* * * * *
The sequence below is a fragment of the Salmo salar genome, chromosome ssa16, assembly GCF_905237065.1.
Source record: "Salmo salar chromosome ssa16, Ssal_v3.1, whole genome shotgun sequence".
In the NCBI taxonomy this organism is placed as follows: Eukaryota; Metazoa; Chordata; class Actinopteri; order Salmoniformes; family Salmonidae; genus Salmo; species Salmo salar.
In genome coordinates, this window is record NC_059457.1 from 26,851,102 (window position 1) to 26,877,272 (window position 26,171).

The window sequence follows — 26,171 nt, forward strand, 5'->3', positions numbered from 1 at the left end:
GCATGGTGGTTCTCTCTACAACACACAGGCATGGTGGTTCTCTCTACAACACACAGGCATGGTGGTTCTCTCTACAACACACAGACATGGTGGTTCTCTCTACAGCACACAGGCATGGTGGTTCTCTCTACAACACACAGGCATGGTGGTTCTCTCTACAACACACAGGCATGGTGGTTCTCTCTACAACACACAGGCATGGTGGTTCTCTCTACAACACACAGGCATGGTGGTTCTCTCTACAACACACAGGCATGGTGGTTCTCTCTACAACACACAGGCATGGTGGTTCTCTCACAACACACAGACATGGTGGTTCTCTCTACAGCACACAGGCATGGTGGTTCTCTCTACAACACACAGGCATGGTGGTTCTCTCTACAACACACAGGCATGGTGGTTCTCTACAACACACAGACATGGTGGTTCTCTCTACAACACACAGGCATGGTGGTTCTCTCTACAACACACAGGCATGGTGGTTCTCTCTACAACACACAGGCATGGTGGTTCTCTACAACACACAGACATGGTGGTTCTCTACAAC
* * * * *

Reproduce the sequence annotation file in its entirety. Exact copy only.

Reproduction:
The sequence below is a fragment of the Salmo salar genome, chromosome ssa16, assembly GCF_905237065.1.
Source record: "Salmo salar chromosome ssa16, Ssal_v3.1, whole genome shotgun sequence".
In the NCBI taxonomy this organism is placed as follows: Eukaryota; Metazoa; Chordata; class Actinopteri; order Salmoniformes; family Salmonidae; genus Salmo; species Salmo salar.
In genome coordinates, this window is record NC_059457.1 from 26,851,102 (window position 1) to 26,877,272 (window position 26,171).

The window sequence follows — 26,171 nt, forward strand, 5'->3', positions numbered from 1 at the left end:
GCATGGTGGTTCTCTCTACAACACACAGGCATGGTGGTTCTCTCTACAACACACAGGCATGGTGGTTCTCTCTACAACACACAGACATGGTGGTTCTCTCTACAGCACACAGGCATGGTGGTTCTCTCTACAACACACAGGCATGGTGGTTCTCTCTACAACACACAGGCATGGTGGTTCTCTCTACAACACACAGGCATGGTGGTTCTCTCTACAACACACAGGCATGGTGGTTCTCTCTACAACACACAGGCATGGTGGTTCTCTCTACAACACACAGGCATGGTGGTTCTCTCACAACACACAGACATGGTGGTTCTCTCTACAGCACACAGGCATGGTGGTTCTCTCTACAACACACAGGCATGGTGGTTCTCTCTACAACACACAGGCATGGTGGTTCTCTACAACACACAGACATGGTGGTTCTCTCTACAACACACAGGCATGGTGGTTCTCTCTACAACACACAGGCATGGTGGTTCTCTCTACAACACACAGGCATGGTGGTTCTCTACAACACACAGACATGGTGGTTCTCTACAAC